Located 60km from Amreli on the outskirts of the Gir Forest, Khambha was where Jethwa hailed from, having started his professional career as a junior pharmacist in the government health clinic there in 1996, after completing his education. His legacy is a durable one, say associates.
“After Jethwa’s death, we have got calls from many of our members who want to start branches of Mahiti Adhikar Nagarik Mandal (MANM, a voluntary body founded by Jethwa in 2006 to spread awareness on RTI),” says Purshottam Ambaliya, co-convener of MANM, which has 400 members. “Our routine of Sunday meetings at the Khambha office was disturbed only once after Amitbhai was murdered. The routine work has now resumed and it won’t stop.”
MANM officials, along with 10-15 volunteers, meet every Sunday to hear complaints of villagers and help them prepare applications under the RTI Act.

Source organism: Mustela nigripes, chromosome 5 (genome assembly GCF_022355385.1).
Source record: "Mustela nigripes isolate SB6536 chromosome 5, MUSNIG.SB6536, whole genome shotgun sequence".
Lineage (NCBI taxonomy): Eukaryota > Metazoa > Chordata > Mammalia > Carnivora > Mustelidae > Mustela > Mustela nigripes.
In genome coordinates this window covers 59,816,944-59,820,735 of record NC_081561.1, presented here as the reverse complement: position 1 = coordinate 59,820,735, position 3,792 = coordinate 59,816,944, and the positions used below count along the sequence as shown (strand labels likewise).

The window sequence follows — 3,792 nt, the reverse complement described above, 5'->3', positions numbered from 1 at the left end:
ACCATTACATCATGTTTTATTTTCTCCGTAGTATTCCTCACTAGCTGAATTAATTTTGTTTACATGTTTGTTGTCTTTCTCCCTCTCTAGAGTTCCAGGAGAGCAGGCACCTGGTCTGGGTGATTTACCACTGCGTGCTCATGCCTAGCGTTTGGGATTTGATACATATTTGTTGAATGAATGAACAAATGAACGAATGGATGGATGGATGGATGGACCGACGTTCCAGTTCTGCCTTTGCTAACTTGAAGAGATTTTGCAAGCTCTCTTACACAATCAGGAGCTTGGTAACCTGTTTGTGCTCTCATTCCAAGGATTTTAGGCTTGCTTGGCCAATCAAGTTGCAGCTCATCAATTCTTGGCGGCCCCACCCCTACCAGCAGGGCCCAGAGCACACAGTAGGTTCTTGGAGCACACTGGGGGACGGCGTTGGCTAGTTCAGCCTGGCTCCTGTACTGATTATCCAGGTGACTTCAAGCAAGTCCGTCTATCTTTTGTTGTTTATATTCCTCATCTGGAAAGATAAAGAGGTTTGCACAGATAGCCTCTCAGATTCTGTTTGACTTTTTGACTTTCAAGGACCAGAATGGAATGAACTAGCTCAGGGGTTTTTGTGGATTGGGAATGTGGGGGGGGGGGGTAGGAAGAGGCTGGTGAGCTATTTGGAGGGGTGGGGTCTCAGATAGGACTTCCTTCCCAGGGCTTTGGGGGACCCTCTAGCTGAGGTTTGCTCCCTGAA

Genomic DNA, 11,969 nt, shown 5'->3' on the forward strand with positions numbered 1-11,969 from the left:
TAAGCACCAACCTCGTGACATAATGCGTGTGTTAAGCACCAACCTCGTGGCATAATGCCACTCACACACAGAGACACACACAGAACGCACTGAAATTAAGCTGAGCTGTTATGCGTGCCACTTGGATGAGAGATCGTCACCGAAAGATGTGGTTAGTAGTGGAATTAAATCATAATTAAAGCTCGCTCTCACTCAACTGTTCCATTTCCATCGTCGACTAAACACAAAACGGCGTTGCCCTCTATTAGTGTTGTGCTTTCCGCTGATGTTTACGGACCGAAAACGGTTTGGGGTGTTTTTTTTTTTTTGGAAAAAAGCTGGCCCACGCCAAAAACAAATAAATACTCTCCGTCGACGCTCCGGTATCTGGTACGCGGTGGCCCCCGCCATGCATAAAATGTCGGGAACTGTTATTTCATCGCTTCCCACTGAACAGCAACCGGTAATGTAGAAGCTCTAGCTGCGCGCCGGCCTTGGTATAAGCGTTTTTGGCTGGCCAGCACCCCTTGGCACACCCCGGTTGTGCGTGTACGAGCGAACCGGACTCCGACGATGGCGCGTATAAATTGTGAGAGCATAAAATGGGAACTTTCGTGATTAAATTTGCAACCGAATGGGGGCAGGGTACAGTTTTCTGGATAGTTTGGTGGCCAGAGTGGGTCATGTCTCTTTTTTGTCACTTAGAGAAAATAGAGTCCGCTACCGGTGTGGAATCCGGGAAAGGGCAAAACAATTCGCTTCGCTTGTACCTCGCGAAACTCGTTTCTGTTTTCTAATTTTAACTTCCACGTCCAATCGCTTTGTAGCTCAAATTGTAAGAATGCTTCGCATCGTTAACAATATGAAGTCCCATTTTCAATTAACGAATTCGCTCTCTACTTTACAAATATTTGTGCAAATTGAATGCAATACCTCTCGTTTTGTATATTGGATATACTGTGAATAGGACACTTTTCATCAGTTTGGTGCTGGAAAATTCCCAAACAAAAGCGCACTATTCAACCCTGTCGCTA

On an average, around 60-70 RTI applications are written every Sunday.
Patadiya is inspired enough to strike out on his own.
“I have decided to start Mahiti Adhikar Nagarik Mandal-Amreli. I don’t have money to rent an office, but I have a spare room at home which will serve as an office,” says Patadiya. “My co-workers at the diamond unit whom I have taught how to go about writing RTI applications have promised to help me in this.”
Jethwa’s colleagues are also thinking of reviving the tiffin meetings, which had started with the inception of MANM and carried on until Jethwa shifted to Ahmedabad in the latter half of 2008 so that he could commute more easily to state capital Gandhinagar and the Gujarat high court. Gandhinagar is 35km from Ahmedabad.
“We are thinking of resuming the tiffin meetings to spread more awareness in the interior villages of Saurashtra,” said Yusuf Juneja, member of MANM and a professional signboard painter.